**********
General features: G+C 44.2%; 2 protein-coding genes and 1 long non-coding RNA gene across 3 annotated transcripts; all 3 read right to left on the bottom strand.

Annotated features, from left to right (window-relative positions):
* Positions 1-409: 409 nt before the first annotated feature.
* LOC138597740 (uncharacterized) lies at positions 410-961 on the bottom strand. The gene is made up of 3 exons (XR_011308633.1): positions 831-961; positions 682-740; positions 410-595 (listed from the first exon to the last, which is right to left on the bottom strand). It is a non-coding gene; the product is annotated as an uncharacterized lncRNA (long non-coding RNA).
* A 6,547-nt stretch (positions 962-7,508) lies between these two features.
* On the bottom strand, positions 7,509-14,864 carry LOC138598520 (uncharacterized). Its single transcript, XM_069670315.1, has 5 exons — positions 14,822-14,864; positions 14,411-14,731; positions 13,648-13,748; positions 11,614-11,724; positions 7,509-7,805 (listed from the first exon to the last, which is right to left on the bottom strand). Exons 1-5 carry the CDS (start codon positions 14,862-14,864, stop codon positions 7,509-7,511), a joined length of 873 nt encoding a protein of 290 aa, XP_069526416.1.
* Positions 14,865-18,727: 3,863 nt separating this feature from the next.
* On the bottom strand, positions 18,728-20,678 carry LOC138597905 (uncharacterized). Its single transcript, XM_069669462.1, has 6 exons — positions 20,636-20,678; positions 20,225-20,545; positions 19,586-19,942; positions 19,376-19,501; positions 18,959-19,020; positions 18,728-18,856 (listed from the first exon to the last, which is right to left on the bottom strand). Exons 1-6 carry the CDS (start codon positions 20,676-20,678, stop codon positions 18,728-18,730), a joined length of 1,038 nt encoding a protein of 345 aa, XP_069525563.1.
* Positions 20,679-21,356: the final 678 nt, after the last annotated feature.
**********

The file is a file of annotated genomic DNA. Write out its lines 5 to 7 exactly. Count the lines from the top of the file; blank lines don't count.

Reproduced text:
* A 6,547-nt stretch (positions 962-7,508) lies between these two features.
* On the bottom strand, positions 7,509-14,864 carry LOC138598520 (uncharacterized). Its single transcript, XM_069670315.1, has 5 exons — positions 14,822-14,864; positions 14,411-14,731; positions 13,648-13,748; positions 11,614-11,724; positions 7,509-7,805 (listed from the first exon to the last, which is right to left on the bottom strand). Exons 1-5 carry the CDS (start codon positions 14,862-14,864, stop codon positions 7,509-7,511), a joined length of 873 nt encoding a protein of 290 aa, XP_069526416.1.
* Positions 14,865-18,727: 3,863 nt separating this feature from the next.